Copper-vs-Fiber

 

Discovering the perfect solution for your cabling infrastructure is a difficult task. However, once you understand the distinct properties of copper and fiber your solution may seem clearer. Many organizations just like yours, are struggling to read between hype and reality. Everyone is pushing their own agenda.  We are giving you reality.



Advantages of Structured Copper Cabling


Power over Ethernet (PoE)
— This gives you the ability to power phones, surveillance cameras, Wireless Access Points (WAPs), and many other devices right through the networking cable itself. That means that you don’t have to schedule an electrician in to run power to your surveillance cameras to power them. Another advantage is the ability to have an emergency power supply that will continue powering mission critical devices even if your electricity goes out.


Less expensive electronics
— If you are going to take fiber to the workspace, realize that most PC’s come with copper NIC cards. Optical ones will cost you between $100-200 each.


More Flexible
— TDM environments are built to run on copper infrastructures. Fiber can be used, however the electronics that make it work are expensive.



Advantages of Structured Fiber Cabling


Electromagnetic Interference (EMI)
— The interference in signal transmission or reception caused by the radiation of electrical and magnetic fields.


Optical Fiber is immune to electromagnetic energy because it is a dielectric (not able to conduct electric current). Copper cabling, if not installed properly is vulnerable to the effects of EMI, such as undesirable responses, degradation, or complete system failure.


High Bandwidth
— Fiber has a higher bandwidth than copper. Example: Category 6A Cable is classified by the Telecommunications Industry Association (TIA) to handle a bandwidth up to 600 MHz over 100 meters, which theoretically, could carry around 18,000 calls at the same time. Multimode Fiber, on the other hand, would have a bandwidth of over 1000 MHz which could carry almost 31,000 simultaneous calls.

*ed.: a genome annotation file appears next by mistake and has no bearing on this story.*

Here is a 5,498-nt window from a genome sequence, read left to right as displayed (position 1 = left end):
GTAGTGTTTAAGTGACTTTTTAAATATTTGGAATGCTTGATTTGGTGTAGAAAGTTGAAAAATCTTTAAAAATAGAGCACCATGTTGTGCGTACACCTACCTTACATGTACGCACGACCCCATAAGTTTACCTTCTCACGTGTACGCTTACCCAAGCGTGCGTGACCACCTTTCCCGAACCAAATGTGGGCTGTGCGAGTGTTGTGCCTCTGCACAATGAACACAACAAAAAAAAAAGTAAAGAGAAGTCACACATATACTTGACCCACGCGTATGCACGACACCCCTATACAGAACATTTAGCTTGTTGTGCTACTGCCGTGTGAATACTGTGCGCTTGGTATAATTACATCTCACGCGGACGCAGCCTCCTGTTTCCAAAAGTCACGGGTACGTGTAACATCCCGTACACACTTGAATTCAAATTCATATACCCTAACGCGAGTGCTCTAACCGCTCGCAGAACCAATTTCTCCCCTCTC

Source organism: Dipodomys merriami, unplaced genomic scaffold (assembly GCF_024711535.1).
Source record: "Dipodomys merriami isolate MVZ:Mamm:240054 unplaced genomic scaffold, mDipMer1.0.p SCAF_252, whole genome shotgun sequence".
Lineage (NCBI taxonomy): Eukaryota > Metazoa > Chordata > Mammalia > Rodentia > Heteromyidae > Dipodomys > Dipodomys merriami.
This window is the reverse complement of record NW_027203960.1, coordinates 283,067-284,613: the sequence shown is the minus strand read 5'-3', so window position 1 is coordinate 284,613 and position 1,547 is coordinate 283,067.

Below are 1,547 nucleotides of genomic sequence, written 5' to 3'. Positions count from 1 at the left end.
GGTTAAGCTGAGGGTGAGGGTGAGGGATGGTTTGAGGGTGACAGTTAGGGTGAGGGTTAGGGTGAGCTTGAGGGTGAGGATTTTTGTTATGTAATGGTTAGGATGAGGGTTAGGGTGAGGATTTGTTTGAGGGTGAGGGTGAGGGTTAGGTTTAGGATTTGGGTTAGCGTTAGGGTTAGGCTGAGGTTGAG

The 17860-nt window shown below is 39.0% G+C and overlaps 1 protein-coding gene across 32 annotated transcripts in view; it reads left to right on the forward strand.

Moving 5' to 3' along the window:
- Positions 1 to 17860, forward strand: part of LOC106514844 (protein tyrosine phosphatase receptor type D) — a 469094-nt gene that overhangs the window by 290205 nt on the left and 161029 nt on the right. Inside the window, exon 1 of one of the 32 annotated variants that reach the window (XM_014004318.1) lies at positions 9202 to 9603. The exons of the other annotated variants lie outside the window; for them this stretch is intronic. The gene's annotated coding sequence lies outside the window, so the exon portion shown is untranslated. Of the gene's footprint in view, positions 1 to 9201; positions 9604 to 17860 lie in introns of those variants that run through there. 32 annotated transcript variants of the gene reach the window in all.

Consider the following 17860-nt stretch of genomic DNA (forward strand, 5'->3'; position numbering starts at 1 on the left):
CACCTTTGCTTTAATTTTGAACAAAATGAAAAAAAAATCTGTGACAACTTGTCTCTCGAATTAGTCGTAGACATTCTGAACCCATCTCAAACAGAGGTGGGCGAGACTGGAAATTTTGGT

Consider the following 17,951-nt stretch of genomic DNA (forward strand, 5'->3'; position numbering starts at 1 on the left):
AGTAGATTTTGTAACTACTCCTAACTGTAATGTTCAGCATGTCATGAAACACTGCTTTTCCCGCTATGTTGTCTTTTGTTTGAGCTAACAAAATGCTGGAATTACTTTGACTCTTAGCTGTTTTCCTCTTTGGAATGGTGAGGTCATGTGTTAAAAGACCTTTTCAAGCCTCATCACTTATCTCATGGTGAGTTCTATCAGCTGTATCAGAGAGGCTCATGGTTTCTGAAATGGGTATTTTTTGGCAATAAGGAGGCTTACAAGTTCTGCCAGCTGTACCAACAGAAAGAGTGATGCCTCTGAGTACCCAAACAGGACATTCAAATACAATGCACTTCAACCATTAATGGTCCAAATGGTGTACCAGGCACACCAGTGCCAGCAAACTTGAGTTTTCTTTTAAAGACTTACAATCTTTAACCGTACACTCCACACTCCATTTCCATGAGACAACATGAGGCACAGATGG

Less Expensive
— fiber cable is actually less expensive than copper, but don’t forget the expensive electronics that it requires.


Lightweight
— An optical cable weighs less than a comparable copper wire cable. 


Non-flammable
— Fiber is a dielectric, which means that there isn’t any electrical current that flows through it. Copper, on the other hand does carry a current and could cause a fire concern if it is old or worn. 


Distance
— Whether you use fiber or copper, there will be a loss in signal strength as the length of the cable increases. This loss is called Attenuation and is measured in decibels (dB).


For example:
The maximum allowed industry standard of attenuation for multi-mode fiber over a 100-meter distance is 0.15 dB. The fiber looses only 3% of its original signal strength over 100 meters. Also the attenuation of fiber doesn’t change as bandwidth increases or decreases.


The maximum allowed industry standard of attenuation for Category 6A cable over 100 meters at 100 MHz is 20.9 dB which is a 94% loss in signal strength.


The fact of the matter is that fiber can retain a higher bandwidth over greater distances than comparable copper cabling.

 

 

— Lower-power transmitters can be used for fiber because their signals degrade less over distance than copper.


Pulling Tension
— Copper cable is relatively delicate. It has a 25-pound tension limit. While basic fiber has a 100-200 pound tension limit.


Security
— Eavesdropping on a LAN using copper cables only requires a sensitive antenna to pick up the energy radiated from the cable. Since optical fiber is a dielectric (doesn’t transmit electricity) it doesn’t radiate energy and cannot be tapped by an antenna. To place a tap on a fiber optic cable is difficult and can’t be done without causing attenuation. An optical-time domain reflectometer will easily locate the location of a tap on fiber cabling.



Conclusion


We touched on the basic differentiators between copper and fiber. Your structured cabling decisions are dependent on your very specific circumstances, which can be very complex. To fully maximize your cabling infrastructure and prepare for the media rich applications of the future, speak to one of our Specialists Today!